Photograph of the Late Architect I.M. Pei by Yousuf Karsh On View at the National Portrait Gallery

The Smithsonian’s National Portrait Gallery recognizes the life and legacy of acclaimed architect I.M. Pei with a photograph by Armenian Canadian photographer Yousuf Karsh. His portrait will be installed this morning in the museum’s In Memoriam space on the first floor. Media are invited to view and photograph the portrait today during a special open house beginning at 11:30 a.m.

Born in Canton (now Guangzhou), China, in 1917, Pei was considered one of the most influential architects to emerge in the decades following World War II. Drawn to the United States to study architecture in 1935, Pei became a U.S. citizen in 1954 and soon after founded his own architecture firm. As his reputation grew, important projects—such as the commission for the John F. Kennedy Presidential Library and Museum—came his way.

Pei is recognized throughout the world for his striking, high-modernist designs. He created such iconic structures as the critically acclaimed East Wing of the National Gallery of Art (1978) and the distinctive glass pyramid that forms the entrance to the Louvre (1989). He has received many major awards, including the coveted Pritzker Prize (1983).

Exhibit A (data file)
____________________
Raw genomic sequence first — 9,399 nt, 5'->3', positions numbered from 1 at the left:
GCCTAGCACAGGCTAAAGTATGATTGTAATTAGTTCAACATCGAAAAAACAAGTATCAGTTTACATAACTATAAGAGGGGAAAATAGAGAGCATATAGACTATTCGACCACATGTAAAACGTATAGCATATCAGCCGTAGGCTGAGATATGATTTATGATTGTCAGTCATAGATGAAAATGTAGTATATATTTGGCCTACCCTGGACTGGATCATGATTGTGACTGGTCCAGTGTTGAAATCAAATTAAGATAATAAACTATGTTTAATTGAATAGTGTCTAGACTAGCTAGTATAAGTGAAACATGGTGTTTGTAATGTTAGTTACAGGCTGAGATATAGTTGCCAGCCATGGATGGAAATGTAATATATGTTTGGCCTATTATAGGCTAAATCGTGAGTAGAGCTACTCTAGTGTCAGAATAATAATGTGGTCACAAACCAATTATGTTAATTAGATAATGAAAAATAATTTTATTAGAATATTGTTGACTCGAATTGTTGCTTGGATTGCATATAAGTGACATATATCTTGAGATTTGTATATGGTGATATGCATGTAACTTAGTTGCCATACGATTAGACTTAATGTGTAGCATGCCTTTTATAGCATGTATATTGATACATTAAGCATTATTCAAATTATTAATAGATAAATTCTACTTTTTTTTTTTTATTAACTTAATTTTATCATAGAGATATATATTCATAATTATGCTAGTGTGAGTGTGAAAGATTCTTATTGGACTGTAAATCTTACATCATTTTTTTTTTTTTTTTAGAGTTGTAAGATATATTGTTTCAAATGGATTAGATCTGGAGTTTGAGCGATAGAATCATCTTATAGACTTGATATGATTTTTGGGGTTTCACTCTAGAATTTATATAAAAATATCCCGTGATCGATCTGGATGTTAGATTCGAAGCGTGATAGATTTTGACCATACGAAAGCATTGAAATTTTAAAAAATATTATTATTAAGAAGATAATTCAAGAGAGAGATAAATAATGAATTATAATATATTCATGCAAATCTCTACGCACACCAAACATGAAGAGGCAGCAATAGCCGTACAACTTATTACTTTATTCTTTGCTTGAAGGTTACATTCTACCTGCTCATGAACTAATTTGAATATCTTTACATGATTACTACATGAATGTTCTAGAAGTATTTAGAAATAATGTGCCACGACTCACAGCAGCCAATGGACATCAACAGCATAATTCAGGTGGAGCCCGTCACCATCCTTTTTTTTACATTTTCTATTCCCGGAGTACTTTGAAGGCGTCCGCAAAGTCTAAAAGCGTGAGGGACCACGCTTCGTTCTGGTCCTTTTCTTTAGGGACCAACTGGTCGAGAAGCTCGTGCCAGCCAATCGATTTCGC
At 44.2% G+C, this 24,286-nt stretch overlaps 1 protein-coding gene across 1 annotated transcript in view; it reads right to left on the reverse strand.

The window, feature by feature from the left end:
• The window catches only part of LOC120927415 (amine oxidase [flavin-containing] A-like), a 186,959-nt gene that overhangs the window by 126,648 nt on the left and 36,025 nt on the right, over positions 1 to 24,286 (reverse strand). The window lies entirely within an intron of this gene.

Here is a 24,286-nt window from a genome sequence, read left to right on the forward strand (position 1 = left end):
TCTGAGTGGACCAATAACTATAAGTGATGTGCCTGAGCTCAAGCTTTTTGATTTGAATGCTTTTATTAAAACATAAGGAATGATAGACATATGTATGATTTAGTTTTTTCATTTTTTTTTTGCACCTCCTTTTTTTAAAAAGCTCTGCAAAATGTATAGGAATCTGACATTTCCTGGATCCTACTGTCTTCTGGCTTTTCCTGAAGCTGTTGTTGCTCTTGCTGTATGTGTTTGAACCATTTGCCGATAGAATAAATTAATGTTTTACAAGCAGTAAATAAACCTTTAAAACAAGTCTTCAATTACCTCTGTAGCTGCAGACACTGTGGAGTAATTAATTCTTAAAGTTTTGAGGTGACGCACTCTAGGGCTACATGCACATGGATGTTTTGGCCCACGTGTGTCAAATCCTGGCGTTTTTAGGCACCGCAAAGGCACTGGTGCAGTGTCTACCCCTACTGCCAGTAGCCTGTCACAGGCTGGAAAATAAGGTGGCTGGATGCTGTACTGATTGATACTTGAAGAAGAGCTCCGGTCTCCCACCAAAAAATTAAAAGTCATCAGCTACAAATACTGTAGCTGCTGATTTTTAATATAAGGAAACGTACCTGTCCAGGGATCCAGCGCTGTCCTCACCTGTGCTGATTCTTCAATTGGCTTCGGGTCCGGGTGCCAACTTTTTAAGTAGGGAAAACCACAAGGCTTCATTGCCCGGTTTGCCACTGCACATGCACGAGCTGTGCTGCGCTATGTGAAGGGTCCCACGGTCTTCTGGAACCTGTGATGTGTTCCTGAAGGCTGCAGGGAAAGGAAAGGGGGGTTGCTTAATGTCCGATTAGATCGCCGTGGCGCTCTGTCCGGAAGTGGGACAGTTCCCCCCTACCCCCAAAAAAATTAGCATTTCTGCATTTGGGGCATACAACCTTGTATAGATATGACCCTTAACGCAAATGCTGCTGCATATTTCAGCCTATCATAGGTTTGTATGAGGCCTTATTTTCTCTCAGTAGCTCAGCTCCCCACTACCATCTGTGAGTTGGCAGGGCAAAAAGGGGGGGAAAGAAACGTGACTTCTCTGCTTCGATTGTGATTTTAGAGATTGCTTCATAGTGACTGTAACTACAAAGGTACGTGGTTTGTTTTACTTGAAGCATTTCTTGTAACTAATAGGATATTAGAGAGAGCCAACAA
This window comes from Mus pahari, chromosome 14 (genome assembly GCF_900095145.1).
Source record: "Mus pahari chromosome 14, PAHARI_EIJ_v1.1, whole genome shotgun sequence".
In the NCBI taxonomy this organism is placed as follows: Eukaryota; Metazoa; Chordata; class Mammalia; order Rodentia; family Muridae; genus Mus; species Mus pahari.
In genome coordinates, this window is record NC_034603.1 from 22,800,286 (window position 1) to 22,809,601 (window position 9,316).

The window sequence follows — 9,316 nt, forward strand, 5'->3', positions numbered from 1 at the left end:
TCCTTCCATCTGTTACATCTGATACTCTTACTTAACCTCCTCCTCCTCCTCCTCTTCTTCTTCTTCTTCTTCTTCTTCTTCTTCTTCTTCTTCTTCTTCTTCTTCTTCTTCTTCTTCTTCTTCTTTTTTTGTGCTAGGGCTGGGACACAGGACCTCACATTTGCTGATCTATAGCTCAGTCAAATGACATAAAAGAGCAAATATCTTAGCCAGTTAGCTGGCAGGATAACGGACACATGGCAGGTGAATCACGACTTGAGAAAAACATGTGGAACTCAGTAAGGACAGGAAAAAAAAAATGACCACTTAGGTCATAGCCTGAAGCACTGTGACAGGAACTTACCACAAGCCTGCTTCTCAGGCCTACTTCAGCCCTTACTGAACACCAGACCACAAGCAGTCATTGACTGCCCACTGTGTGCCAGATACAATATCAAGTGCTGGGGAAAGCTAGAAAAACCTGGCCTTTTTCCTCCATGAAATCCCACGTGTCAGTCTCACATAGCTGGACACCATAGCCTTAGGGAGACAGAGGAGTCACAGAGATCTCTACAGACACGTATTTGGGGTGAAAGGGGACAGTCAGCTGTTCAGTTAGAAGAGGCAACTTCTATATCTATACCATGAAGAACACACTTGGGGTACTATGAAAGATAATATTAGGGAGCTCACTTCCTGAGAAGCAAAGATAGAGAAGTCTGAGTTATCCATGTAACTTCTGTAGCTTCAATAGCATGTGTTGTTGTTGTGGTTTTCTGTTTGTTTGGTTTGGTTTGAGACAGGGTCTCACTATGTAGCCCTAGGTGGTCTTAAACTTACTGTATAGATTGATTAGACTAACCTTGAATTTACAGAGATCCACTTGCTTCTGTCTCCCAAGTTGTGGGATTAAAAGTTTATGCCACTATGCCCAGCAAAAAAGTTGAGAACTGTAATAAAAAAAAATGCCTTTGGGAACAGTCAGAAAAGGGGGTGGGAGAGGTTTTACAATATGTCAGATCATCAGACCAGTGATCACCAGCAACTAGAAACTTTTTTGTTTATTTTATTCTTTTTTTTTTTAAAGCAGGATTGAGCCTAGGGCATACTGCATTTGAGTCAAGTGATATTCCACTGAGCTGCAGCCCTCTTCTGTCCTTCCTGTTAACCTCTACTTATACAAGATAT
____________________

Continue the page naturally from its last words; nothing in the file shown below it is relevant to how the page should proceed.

Pei’s portrait can also be photographed or filmed in the museum. For access and an image of the work, contact Karen Vidángos at

National Portrait Gallery

The Smithsonian’s National Portrait Gallery tells the history of America through the individuals who have shaped its culture. Through the visual arts, performing arts and new media, the Portrait Gallery portrays poets and presidents, visionaries and villains, actors and activists whose lives tell the American story.

The National Portrait Gallery is part of the Donald W. Reynolds Center for American Art and Portraiture at Eighth and F streets N.W., Washington, D.C. Smithsonian Information: (202) 633-1000. Website: Follow the museum on social media at @NPGFacebookYouTubeInstagramand Tumblr.

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